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"Canadians in Hong Kong" Topic


14 Posts

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648 hits since 10 Jan 2019
©1994-2019 Bill Armintrout
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Tango01 Supporting Member of TMP10 Jan 2019 12:24 p.m. PST

"In the Second World War, Canadian soldiers first engaged in battle while defending the British Crown Colony of Hong Kong against a Japanese attack in December 1941. The Canadians at Hong Kong fought against overwhelming odds and displayed the courage of seasoned veterans, though most had limited military training. They had virtually no chance of victory, but refused to surrender until they were overrun by the enemy. Those who survived the battle became prisoners of war (POWs) and many endured torture and starvation by their Japanese captors.

In October 1941, the Royal Rifles of Canada and the Winnipeg Grenadiers were ordered to prepare for service in the Pacific. From a national perspective, the choice of battalions was ideal. The Royal Rifles were a bilingual unit from the Quebec City area and, together with the Winnipeg Grenadiers, both battalions represented eastern and western regions of Canada. Command of the Canadian force was assigned to Brigadier J.K. Lawson. This was also a good choice because of Lawson's training and experience; he was a "Permanent Force" officer and had been serving as Director of Military Training in Ottawa. The Canadian contingent was comprised of 1,975 soldiers, which also included two medical officers, two Nursing Sisters, two officers of the Canadian Dental Corps with their assistants, three chaplains, two Auxiliary Service Officers, and a detachment of the Canadian Postal Corps. There was also one military stowaway who was sent back to Canada.

Prior to duty in Hong Kong, the Royal Rifles had served in Newfoundland and Saint John, New Brunswick, while the Winnipeg Grenadiers had been posted to Jamaica. In these locations, both battalions had received only minimal training. In late 1941, war with Japan was not considered imminent and it was expected that the Canadians would see only garrison (non-combat) duty. Instead, in December, the Japanese military launched a series of attacks on Pearl Harbor, Northern Malaya, the Philippines, Guam, Wake Island and Hong Kong. The Royal Rifles and the Winnipeg Grenadiers would find themselves engulfed in hand-to-hand combat against the Japanese 38th Division…."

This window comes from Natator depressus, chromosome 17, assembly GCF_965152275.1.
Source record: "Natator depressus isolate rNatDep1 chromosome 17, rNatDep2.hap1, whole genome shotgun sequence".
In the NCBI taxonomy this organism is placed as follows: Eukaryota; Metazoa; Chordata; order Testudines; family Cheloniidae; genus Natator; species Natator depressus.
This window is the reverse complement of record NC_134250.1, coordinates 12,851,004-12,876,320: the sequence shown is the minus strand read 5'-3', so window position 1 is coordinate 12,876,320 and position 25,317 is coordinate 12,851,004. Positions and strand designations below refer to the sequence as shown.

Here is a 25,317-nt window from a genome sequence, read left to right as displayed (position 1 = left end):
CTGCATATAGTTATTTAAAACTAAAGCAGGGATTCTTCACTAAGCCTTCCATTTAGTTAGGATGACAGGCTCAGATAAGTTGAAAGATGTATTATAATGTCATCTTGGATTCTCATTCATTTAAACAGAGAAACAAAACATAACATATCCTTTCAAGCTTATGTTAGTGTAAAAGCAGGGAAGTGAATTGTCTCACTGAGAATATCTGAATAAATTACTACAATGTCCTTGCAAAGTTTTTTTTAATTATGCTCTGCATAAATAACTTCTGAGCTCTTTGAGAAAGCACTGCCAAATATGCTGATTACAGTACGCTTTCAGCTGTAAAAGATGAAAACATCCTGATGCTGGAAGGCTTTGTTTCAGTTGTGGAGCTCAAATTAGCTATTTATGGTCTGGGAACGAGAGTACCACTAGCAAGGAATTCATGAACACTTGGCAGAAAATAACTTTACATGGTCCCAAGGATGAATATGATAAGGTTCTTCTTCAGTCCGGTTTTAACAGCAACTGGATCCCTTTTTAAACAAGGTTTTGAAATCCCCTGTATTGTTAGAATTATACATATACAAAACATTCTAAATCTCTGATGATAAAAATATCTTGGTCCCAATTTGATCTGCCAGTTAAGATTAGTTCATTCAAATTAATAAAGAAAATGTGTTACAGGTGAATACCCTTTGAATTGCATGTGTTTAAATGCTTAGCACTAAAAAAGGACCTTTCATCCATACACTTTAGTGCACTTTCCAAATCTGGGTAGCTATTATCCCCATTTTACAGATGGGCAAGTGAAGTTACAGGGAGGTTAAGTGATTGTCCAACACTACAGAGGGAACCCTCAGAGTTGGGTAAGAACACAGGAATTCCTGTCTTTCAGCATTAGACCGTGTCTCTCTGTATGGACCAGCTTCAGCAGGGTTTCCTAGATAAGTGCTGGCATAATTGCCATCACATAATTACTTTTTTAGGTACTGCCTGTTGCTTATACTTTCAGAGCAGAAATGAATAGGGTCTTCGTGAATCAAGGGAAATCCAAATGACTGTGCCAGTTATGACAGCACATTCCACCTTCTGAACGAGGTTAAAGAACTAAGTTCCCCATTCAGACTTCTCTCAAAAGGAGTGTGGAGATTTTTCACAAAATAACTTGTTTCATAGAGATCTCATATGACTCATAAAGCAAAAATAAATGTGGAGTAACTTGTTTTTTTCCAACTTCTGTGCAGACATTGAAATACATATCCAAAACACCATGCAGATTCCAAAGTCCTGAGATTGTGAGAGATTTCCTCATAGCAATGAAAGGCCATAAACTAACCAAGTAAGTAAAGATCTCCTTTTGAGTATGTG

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Amicalement
Armand

Frederick Supporting Member of TMP10 Jan 2019 6:03 p.m. PST

When my mom was a student nurse in Winnipeg she took care of some of the vets from the Winnipeg Grenadiers – they had lots of tales of Japanese prison camps, none complementary

Maha Bandula10 Jan 2019 8:25 p.m. PST

Here are some figures produced by King & Country, that veritable Hong Kong manufacturer:

wrgmr110 Jan 2019 11:34 p.m. PST

Thanks for bringing this little known Canadian battle to TMP Armand! It's still a very Canadian thing!

Tango01 Supporting Member of TMP11 Jan 2019 12:06 p.m. PST

A votre service mon ami!. (smile)


Amicalement
Armand

uglyfatbloke22 Feb 2019 6:36 a.m. PST

Hong Kong is a great wargame arena – small forces/actions, plenty of info and lots of figure rangers.

Legion 422 Feb 2019 7:12 a.m. PST

Great looking models & paint jobs. But yes, like many of the UK Commonwealth Forces in places like Hong Kong fought very well but suffered greatly. Just as we saw with the US and PI forces as at e.g. Bataan, etc.

And AFAIK, no one that survived capture by IJFs had anything positive to say about them. Hence as Allied POWs were rescued, this as well as many other reasons may have contributed to the decision to drop the 2 A-Bombs on Japan.

Windy Miller22 Feb 2019 11:44 a.m. PST

Very nicely painted, but why are they all wearing 2Lt rank pips?

Gerard Leman22 Feb 2019 11:53 a.m. PST

And AFAIK, no one that survived capture by IJFs had anything positive to say about them. Hence as Allied POWs were rescued, this as well as many other reasons may have contributed to the decision to drop the 2 A-Bombs on Japan.